Sunday, April 20, 2003
The issue of Iraqi sanctions - 20th April 2003, 18.13

Over the last week, France, Germany and Russia have demonstrated that they will impede the reconstruction of Iraq by using their power and influence within the United Nations to obstruct the lifting of sanctions and prevent the passing of a UNSC resolution that legitimates the actions of the coalition. Their economic and diplomatic interests happily coincide: pressure on the United States to ensure that their Iraqi debts and oil contracts are not forgiven or annulled; diplomatic obstruction within the United Nations to show that US influence is not opposed and acting in concert to cement their partnership as a counterweight.

The United States did not anticipate that the diplomatic conflicts of February would be revisited after the Iraqi war. In an attempt to flank the initial hostility to their call for the lifting of sanctions, thay have conceded to their opponents by proposing a phased lifting of the sanctions.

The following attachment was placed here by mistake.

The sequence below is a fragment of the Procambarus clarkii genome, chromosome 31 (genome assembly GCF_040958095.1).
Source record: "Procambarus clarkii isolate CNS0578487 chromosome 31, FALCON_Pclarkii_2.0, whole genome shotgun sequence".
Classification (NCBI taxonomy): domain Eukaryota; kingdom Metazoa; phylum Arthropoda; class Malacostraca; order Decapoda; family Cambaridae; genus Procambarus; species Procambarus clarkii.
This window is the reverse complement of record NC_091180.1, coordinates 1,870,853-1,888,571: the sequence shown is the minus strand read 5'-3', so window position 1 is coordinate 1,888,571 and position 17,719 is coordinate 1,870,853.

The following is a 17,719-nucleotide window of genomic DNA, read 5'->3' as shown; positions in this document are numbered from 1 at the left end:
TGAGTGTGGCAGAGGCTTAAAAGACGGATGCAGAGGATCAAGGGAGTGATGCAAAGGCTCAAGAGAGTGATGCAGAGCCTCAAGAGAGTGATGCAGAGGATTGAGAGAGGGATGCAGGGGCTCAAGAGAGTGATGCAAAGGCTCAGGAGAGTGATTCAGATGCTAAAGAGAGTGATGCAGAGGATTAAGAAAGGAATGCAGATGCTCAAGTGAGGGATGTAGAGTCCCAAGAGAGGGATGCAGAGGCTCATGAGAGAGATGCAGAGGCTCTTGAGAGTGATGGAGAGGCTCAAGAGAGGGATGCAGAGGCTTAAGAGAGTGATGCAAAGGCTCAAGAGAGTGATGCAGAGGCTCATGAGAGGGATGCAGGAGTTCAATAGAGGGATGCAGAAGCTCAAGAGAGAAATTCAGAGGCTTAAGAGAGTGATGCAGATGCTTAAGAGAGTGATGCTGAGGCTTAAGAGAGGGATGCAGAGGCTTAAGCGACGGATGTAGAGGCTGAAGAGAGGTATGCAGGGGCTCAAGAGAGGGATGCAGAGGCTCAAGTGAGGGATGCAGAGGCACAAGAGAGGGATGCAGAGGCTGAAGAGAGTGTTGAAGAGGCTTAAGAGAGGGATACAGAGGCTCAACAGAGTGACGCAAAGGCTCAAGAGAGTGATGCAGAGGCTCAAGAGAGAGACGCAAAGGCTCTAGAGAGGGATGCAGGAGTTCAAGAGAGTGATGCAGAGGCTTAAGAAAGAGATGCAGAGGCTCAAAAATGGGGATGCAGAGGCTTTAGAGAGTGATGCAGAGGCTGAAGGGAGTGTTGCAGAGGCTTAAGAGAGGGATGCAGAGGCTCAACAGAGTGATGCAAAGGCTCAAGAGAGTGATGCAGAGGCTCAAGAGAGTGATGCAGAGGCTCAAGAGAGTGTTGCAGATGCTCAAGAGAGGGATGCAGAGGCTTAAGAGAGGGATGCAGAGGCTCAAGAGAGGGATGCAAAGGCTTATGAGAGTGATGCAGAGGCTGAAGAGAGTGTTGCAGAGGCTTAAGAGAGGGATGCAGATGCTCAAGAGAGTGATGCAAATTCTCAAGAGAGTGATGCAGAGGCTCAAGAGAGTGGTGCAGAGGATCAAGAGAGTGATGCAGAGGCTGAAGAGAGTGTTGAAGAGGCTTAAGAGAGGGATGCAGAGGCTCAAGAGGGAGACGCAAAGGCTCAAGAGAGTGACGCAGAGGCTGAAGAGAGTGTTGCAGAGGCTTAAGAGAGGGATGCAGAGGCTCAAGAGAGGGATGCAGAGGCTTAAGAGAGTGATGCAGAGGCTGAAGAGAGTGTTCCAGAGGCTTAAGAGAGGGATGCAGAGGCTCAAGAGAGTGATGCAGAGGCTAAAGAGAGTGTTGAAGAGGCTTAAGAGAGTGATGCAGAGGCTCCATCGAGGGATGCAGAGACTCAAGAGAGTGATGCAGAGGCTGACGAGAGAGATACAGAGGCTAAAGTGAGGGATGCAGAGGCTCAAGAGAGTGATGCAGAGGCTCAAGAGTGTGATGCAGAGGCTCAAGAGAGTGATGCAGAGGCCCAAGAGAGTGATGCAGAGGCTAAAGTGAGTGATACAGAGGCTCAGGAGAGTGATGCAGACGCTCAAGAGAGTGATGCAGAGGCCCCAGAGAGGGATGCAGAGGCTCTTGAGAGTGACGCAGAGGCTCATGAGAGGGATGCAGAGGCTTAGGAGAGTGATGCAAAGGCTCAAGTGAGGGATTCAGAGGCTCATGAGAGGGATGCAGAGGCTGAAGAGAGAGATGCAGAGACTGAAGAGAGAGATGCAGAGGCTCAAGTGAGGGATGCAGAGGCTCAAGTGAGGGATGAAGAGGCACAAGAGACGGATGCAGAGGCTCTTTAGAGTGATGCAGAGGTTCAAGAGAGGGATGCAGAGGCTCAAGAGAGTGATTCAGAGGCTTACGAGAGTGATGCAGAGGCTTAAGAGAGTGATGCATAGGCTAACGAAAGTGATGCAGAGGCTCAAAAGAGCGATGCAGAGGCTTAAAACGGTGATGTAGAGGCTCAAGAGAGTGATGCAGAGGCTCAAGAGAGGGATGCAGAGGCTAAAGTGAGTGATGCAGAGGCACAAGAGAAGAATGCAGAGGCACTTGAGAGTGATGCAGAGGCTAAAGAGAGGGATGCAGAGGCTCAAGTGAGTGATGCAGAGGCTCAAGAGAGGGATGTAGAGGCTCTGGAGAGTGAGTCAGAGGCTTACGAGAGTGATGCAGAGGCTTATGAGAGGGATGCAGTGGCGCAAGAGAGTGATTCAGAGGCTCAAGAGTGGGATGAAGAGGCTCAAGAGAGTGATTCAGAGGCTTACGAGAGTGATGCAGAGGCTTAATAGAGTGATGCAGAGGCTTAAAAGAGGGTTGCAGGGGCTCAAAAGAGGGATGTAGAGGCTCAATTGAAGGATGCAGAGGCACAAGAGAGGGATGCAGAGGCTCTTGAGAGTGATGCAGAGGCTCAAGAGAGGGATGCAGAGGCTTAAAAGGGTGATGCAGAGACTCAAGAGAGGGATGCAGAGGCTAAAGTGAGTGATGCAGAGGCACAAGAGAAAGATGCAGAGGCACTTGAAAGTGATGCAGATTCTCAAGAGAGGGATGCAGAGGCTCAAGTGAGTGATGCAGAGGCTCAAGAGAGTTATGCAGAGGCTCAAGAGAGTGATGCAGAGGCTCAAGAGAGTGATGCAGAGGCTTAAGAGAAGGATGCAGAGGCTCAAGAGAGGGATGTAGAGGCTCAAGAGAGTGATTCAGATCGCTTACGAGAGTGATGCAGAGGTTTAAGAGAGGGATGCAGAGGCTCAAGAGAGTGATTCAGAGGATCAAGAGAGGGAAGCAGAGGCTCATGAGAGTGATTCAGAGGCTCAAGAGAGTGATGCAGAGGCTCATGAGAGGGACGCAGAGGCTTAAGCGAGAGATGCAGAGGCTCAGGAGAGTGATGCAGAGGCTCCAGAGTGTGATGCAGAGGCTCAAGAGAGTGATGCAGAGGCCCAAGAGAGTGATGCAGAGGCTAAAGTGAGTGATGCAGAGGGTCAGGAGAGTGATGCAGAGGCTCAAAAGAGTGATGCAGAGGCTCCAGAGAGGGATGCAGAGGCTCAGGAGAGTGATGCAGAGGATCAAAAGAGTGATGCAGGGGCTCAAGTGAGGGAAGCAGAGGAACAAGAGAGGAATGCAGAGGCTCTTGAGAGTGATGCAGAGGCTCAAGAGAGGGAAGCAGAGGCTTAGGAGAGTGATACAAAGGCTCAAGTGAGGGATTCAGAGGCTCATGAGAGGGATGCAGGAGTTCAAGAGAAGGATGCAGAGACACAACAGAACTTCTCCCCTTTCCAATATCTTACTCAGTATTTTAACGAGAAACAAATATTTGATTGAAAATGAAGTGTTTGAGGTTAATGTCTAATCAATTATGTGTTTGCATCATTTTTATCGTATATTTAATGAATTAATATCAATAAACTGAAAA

However, as the 'counterweight coalition' have already called for the United Nations to take over the administration of Iraq, this small concession is unlikely to be received with reciprocal concessions on their part. There are a number of issues that they could utilise in their diplomatic offensive: the 'oil for food' programme, the inspections and the extension of United Nations recognition to any successor regime within Iraq. If they do decide to fight all of these battles, France, Germany and Russia may fall into the same trap that they sprung two months ago. By doling out verbal concessions to prolong the diplomatic tussles but without cooperating to resolve the outstanding issues, they run the risk of alienating the United States. The Bush administration is ideologically unsympathetic to the United Nations and, if they concluded that the UN was no longer adding value to US diplomacy, could withdraw their support. The 'counterweight coalition' has demonstrated that its tactics are predictable and need to show a willingness to engage with the issues if they do not wish to court irrelevance.


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